Dekha Dewandana arrange words with flowers at Esa di Kubu Homestay in Sudaji Village, Buleleng, Bali, Indonesia.

Go green to survive

“Governments, businesses and consumers must align their tourism practices with the Sustainable Development Goals and a 1.5 degree future”, said Mr. Guterres, referring to international agreements aimed at keeping global warming in check. “The very survival of this industry, and many tourist destinations, such as Small Island Developing States, depends on it.”

“The restart of tourism everywhere brings hope,” declared Zurab Pololikashvili, UNWTO Secretary-General, in his address at the opening of the official celebrations organized for the Day, in the Indonesian resort city of Bali.

Mr. Pololikashvili described tourism, which employs around 10 per cent of the global workforce, as the “ultimate cross-cutting and people-to-people sector, which touches on almost everything we do.”

Report card

To mark the day, UNWTO launched its first World Tourism Day Report, the first in an annual series of updates and analysis of the Organization’s work guiding the sector forward.

The report contains updates on the agency’s activities in key areas including gender equality, sustainability and climate action, tourism governance and investments and innovation.

Representatives of the G20 group of the world’s leading economies, including tourism ministers, will meet in Bali in November. Ahead of the event, UNWTO has produced a set of guidelines for ministers, to enable them to support resilient and sustainable tourist businesses, which take into account human capital, innovation, youth and women empowerment, and climate action.

Ensure zero-tolerance for sexual exploitation: UN rights expert

An independent UN rights expert released a statement ahead of the Day, to call for Governments to ensure that the tourism industry is free from child forced labour, sexual abuse and sexual exploitation. 

Mama Fatima Singhateh, UN Special Rapporteur on the sale and sexual exploitation of children, warned that the COVID-19 pandemic, climate change and socioeconomic setbacks have caused enormous strains on child protection systems.

This, she said, has made children more vulnerable to sale, trafficking and sexual exploitation in the context of travel and tourism, especially in countries that have traditionally relied on the income generated from travel and tourism.

Tourism and the climate crisis

  • In response to concerns surrounding the impact of the tourism sector on the climate crisis, UNWTO launched the Glasgow Declaration on Climate Action in Tourism at the 2021 UN Climate Conference (COP26), which was held in the Scottish City.
  • Signatories commit to supporting global commitments to halve harmful emissions by 2030, and reach Net Zero as soon as possible before 2050, implement climate action plans, and report on their progress on an annual basis.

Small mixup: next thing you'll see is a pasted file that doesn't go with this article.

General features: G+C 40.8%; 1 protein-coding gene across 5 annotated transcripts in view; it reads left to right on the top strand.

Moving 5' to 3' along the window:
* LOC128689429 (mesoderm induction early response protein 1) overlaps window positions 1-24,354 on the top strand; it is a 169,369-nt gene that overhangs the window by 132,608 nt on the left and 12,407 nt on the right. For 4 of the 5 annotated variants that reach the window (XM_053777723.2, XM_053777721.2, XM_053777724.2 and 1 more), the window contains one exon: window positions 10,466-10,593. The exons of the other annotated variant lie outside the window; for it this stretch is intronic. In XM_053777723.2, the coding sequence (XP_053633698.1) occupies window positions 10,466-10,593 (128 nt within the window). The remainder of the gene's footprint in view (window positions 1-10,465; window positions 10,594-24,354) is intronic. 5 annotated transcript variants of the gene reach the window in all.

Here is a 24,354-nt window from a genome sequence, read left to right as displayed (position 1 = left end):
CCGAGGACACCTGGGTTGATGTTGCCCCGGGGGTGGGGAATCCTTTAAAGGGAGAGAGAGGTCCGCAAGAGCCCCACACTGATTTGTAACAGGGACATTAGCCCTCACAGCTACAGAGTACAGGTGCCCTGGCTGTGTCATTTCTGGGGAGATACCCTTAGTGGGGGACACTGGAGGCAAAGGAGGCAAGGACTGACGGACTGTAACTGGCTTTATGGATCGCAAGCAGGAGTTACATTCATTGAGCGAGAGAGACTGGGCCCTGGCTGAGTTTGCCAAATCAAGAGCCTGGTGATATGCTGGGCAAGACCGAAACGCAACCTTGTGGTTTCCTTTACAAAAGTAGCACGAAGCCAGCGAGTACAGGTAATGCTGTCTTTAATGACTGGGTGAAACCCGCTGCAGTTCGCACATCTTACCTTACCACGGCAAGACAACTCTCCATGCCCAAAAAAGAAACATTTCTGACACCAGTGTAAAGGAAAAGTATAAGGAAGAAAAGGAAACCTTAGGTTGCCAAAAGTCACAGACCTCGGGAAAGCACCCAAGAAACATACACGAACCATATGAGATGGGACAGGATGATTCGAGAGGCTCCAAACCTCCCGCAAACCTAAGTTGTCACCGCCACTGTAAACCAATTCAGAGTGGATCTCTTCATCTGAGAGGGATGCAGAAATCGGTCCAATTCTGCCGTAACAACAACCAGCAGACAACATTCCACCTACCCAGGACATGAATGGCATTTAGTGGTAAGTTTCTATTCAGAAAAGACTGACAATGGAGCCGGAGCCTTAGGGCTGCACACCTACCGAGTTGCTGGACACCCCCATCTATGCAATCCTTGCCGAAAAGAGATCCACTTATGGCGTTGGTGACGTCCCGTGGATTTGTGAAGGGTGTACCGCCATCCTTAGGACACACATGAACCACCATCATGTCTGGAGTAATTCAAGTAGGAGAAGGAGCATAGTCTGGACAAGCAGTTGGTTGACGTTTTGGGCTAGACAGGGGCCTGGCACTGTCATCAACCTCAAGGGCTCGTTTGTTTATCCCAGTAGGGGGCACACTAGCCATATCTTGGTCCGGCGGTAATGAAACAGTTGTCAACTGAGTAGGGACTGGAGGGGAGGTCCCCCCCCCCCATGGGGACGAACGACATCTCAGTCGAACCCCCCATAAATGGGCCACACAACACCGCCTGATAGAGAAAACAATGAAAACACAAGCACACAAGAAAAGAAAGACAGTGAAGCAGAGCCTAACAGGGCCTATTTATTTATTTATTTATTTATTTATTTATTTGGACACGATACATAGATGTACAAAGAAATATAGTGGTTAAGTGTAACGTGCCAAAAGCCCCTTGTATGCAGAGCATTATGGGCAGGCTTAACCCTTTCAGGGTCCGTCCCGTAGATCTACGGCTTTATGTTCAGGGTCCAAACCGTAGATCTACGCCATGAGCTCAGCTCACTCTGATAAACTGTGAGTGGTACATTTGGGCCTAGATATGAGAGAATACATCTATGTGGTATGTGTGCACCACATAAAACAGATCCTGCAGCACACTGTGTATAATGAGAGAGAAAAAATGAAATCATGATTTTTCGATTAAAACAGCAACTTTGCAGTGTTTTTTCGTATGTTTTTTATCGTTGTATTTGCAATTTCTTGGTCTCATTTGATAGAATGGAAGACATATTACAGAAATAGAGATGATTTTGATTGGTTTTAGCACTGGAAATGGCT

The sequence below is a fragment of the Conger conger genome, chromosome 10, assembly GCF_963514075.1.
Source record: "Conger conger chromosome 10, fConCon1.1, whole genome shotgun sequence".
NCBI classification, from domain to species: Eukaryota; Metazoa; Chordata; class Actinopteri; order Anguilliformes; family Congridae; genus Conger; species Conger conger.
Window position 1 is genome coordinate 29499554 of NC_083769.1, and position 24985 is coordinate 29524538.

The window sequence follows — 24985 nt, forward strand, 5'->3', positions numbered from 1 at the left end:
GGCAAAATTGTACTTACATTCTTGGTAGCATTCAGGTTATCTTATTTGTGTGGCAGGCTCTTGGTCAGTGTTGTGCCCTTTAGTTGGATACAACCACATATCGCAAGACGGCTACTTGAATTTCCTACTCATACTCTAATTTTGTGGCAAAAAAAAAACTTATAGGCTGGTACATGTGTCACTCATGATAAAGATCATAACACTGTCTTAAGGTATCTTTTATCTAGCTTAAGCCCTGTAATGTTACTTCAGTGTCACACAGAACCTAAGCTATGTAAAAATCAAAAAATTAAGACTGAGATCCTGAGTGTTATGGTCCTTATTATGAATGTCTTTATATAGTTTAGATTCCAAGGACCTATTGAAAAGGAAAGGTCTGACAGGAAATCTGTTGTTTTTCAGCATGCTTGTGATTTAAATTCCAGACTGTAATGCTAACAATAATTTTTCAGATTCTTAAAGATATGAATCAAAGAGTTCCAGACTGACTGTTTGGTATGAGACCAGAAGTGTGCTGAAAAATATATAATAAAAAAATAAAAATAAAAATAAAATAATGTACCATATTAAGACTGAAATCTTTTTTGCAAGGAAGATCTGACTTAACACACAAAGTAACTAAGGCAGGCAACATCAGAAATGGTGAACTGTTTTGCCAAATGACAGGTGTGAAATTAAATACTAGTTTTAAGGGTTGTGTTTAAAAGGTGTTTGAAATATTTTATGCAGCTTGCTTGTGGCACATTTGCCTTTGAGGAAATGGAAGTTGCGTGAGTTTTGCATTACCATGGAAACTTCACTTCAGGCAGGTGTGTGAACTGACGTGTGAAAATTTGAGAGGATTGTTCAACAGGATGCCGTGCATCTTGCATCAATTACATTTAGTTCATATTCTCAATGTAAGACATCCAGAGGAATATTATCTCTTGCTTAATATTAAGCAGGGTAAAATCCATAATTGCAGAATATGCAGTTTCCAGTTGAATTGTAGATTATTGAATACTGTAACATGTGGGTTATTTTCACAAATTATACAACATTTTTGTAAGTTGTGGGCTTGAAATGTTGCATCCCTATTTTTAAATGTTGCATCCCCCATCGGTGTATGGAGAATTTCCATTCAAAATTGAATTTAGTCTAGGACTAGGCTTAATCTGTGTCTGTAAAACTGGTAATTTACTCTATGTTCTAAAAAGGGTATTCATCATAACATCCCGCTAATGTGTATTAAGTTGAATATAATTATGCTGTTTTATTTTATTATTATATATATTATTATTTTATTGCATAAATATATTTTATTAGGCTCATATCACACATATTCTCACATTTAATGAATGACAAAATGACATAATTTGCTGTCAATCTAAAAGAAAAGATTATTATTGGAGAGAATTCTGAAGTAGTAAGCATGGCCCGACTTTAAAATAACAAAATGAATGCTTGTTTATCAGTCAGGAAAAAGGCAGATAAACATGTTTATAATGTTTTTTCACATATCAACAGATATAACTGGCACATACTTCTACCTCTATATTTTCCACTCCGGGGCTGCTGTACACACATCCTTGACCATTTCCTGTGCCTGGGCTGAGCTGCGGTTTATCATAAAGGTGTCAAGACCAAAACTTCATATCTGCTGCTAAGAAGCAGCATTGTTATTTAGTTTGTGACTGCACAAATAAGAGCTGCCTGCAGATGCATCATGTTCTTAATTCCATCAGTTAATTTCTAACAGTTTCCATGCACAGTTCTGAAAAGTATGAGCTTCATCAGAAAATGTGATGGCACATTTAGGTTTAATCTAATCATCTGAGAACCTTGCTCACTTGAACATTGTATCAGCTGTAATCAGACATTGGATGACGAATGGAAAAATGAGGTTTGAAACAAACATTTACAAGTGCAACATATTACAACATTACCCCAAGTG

• To date more than 530 organizations have signed the Declaration, including major international companies, and tourism boards from a wide variety of countries.

‘Dire’ and deteriorating pattern of rights abuse continues in Ukraine

Highlighting a wide range of violations of international human rights and humanitarian law, the report notes multiple cases of “willful killings”, arbitrary detention, enforced disappearance, torture and ill-treatment, and conflict-related sexual violence.

“Hostilities continue to kill and injure civilians as well as destroy and damage civilian infrastructure”, said Head of HRMMU, Matilda Bogner, indicating that hostilities “not only endanger the lives of civilians, but also leave them living in degrading conditions and undermine their rights to health, education, housing, food and water”.

Litany of abuse

Since the Russian invasion of 24 February, the mission has recorded 5,996 civilian deaths, including 382 children, together with 8,848 injured, noting that the actual figures are much higher, as complete information from conflict zones cannot be obtained.

According to HRMMU, enforced disappearances and arbitrary detention were widespread in territory controlled by Russian armed forces or affiliated armed groups, as well as cases of torture and ill-treatment of civilian detainees.

“The prohibition of torture and arbitrary deprivation of life is absolute and applies in conflict and non-conflict settings to all persons,” said Ms. Bogner. “Perpetrators must be held accountable, and victims and their relatives must enjoy their rights to remedy and truth”.

HRMMU also documented cases of rape, including of one girl; sexual violence used as torture or ill-treatment against men; forced public stripping – and other forms of sexual violence, such as forced nudity, unwanted sexual touching, sexual abuse and threats of sexual violence.

Prisoners of war

The report also found that Ukrainian prisoners of war (POWs) were subjected to torture or cruel and degrading treatment.

“Such mistreatment…appears to be systematic, not only upon their capture, but also following their transfer to places of internment both in territory of Ukraine occupied by the Russian Federation and in the Russian Federation itself,” said the HRMMU chief, calling it “a grave violation of international humanitarian law” that Russia must address.

Meanwhile, some Russian POWs were tortured and ill-treated by Ukrainian armed forces as well.

There must be timely and effective investigations into all allegations of violations of international humanitarian law and human rights law, including torture, ill-treatment, arbitrary detention and sexual violence,” she continued, adding that “regardless of their affiliation,” perpetrators need to be “duly prosecuted”.